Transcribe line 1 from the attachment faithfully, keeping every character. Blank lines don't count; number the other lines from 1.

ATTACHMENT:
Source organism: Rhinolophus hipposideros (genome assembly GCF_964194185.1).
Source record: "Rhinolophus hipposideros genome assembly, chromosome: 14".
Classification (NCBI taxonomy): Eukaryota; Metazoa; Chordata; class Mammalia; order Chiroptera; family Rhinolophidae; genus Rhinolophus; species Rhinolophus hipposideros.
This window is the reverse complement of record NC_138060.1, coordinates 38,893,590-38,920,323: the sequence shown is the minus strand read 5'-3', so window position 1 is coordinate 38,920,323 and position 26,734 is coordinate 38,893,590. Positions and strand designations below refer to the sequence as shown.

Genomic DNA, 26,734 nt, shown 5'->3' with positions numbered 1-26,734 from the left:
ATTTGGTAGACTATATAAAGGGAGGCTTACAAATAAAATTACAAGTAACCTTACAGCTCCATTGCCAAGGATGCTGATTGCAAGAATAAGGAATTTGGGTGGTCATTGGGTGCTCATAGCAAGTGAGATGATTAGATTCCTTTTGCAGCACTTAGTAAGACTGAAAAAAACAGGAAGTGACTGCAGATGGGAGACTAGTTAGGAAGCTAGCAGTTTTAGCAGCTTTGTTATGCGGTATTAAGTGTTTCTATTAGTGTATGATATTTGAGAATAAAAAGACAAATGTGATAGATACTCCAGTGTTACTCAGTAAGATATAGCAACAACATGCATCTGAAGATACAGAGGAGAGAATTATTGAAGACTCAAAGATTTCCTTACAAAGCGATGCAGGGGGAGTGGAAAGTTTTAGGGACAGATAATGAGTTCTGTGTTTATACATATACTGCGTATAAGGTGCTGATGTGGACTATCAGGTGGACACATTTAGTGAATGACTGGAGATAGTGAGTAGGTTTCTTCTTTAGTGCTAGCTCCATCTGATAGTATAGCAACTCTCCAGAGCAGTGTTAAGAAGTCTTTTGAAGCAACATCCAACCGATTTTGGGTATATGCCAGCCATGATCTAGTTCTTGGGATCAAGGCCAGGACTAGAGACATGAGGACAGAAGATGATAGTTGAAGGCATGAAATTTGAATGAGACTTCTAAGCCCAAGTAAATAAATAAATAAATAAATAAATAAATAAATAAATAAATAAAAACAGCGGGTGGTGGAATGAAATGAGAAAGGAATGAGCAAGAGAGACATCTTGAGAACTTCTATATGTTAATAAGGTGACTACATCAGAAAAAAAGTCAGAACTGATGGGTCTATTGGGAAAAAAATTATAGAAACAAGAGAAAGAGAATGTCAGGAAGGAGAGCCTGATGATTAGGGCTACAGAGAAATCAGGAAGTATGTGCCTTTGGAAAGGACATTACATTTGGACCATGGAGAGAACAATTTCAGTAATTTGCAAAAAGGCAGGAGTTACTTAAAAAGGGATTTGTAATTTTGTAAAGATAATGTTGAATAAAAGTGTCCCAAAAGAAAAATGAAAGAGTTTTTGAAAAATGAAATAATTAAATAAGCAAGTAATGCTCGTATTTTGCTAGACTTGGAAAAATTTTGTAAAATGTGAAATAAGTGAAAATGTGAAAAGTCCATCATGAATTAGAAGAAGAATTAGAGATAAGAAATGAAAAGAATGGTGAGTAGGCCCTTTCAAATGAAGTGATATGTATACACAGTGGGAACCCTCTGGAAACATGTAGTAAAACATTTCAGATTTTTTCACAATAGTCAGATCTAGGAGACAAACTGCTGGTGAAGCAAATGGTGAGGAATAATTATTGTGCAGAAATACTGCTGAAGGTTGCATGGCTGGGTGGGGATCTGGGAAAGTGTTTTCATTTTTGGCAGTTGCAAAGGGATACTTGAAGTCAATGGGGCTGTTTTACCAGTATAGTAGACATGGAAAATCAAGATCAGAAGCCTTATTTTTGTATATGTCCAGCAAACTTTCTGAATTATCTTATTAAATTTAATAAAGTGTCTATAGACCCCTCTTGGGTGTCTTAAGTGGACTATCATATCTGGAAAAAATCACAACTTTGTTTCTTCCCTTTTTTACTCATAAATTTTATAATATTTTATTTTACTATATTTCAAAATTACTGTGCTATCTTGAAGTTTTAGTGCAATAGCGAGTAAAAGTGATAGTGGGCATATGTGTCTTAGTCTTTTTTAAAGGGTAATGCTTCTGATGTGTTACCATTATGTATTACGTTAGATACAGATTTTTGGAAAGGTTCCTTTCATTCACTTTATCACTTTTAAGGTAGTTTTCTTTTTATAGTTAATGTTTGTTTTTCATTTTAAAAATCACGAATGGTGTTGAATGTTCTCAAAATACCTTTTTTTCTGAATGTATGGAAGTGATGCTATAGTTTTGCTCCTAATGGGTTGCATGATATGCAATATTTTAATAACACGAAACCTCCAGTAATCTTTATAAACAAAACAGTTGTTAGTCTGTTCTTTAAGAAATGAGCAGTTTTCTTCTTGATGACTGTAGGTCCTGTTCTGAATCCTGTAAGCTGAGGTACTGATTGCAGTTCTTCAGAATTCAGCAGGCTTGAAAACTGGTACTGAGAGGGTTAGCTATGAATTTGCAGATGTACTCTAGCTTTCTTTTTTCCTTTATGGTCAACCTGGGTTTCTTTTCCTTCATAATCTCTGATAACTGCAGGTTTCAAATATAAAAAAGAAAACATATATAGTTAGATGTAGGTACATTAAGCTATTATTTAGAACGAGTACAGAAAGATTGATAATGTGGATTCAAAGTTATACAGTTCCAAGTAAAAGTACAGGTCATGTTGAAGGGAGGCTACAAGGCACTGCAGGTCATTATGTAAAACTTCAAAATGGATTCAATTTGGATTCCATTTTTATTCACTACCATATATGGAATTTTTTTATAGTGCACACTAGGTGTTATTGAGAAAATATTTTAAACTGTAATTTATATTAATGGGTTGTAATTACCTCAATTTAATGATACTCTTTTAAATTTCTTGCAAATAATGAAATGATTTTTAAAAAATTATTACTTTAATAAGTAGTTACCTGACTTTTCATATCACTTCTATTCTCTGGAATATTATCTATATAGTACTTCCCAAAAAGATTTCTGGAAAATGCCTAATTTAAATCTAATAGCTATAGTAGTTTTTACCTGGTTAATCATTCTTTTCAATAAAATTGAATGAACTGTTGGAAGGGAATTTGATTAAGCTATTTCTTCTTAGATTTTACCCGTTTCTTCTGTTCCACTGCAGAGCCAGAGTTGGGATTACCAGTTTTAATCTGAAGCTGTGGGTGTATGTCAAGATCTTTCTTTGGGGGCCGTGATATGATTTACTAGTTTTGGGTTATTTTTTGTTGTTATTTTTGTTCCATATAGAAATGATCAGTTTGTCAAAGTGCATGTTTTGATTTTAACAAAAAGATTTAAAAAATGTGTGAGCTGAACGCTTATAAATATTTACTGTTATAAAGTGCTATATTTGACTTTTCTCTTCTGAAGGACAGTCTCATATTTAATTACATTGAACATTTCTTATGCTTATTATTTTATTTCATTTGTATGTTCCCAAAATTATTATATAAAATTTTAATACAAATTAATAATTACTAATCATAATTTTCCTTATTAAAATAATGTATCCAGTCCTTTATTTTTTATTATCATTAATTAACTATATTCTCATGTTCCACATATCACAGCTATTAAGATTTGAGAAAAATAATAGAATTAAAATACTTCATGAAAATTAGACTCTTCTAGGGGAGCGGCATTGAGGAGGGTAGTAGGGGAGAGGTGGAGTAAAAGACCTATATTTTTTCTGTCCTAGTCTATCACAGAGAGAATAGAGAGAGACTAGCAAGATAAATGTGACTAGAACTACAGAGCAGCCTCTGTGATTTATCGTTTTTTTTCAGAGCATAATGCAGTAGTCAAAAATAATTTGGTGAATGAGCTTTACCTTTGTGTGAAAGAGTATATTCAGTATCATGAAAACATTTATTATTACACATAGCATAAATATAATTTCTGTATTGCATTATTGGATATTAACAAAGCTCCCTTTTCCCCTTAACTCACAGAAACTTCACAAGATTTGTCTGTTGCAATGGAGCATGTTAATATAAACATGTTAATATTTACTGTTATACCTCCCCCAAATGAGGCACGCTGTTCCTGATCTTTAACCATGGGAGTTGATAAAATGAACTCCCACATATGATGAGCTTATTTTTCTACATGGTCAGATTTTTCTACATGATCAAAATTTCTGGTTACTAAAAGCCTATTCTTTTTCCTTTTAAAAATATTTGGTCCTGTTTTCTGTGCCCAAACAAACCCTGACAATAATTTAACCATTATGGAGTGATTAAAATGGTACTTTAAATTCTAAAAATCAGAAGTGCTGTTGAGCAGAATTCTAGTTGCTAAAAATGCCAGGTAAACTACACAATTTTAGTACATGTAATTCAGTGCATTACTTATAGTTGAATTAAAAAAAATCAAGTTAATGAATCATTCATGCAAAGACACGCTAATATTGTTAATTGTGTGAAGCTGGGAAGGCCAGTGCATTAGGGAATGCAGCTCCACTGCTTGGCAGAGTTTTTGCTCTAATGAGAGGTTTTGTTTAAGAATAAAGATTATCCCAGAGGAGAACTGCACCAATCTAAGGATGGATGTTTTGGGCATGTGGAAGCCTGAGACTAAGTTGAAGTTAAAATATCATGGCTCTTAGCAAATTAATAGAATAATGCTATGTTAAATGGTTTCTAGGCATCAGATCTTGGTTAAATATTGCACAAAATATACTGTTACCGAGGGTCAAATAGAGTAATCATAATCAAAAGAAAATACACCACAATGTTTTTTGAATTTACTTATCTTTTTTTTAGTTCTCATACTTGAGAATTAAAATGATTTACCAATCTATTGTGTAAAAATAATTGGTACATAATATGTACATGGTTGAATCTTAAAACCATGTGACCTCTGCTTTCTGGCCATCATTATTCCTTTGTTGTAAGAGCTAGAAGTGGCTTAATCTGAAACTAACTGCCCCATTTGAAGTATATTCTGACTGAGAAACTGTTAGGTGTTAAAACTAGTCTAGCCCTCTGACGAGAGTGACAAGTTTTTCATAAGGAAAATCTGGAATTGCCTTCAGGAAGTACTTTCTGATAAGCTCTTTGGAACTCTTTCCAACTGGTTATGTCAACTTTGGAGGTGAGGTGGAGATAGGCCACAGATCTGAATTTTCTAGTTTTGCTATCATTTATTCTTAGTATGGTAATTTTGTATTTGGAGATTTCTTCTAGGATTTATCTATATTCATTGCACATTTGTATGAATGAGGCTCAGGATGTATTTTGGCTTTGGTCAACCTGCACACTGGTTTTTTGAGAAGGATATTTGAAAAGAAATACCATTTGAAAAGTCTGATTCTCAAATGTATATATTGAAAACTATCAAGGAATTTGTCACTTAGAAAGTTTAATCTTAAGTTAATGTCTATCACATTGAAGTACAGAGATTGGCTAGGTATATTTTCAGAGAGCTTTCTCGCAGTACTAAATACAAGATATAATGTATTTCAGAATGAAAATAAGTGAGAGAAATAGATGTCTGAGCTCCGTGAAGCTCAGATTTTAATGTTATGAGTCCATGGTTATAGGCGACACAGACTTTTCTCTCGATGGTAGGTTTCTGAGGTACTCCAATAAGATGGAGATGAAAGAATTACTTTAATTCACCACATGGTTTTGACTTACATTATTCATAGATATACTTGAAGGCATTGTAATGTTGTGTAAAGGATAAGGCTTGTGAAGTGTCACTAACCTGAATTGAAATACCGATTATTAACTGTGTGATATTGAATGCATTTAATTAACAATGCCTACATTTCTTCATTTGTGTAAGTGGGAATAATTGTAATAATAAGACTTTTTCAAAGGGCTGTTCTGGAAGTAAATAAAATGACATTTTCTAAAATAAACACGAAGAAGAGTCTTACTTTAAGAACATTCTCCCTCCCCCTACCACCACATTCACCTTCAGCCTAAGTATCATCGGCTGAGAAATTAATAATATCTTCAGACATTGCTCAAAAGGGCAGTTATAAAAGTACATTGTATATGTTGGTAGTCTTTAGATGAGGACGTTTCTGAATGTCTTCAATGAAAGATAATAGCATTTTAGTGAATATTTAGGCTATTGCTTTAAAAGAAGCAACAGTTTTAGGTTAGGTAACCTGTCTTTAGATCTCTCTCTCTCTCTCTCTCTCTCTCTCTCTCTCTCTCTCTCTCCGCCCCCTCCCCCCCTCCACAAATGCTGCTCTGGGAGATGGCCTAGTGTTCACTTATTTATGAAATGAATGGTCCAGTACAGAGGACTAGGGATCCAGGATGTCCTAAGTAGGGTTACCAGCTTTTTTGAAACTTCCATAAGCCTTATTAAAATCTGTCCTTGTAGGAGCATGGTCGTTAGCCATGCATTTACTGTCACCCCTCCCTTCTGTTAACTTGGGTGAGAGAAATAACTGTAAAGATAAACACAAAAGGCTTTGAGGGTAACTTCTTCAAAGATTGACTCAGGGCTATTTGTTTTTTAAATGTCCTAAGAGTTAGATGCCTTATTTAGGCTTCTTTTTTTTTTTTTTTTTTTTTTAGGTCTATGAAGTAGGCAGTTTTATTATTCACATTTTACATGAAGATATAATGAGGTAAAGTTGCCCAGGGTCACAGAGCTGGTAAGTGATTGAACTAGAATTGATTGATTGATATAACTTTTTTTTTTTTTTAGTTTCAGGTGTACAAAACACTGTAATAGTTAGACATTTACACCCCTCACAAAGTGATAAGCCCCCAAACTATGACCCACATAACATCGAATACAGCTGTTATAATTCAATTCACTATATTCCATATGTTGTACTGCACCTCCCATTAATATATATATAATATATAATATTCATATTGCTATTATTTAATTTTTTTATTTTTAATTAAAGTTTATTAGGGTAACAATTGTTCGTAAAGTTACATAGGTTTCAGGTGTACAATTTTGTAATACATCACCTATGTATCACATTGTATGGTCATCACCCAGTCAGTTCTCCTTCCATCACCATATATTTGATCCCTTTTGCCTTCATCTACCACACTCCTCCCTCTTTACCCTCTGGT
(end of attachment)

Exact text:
Source organism: Rhinolophus hipposideros (genome assembly GCF_964194185.1).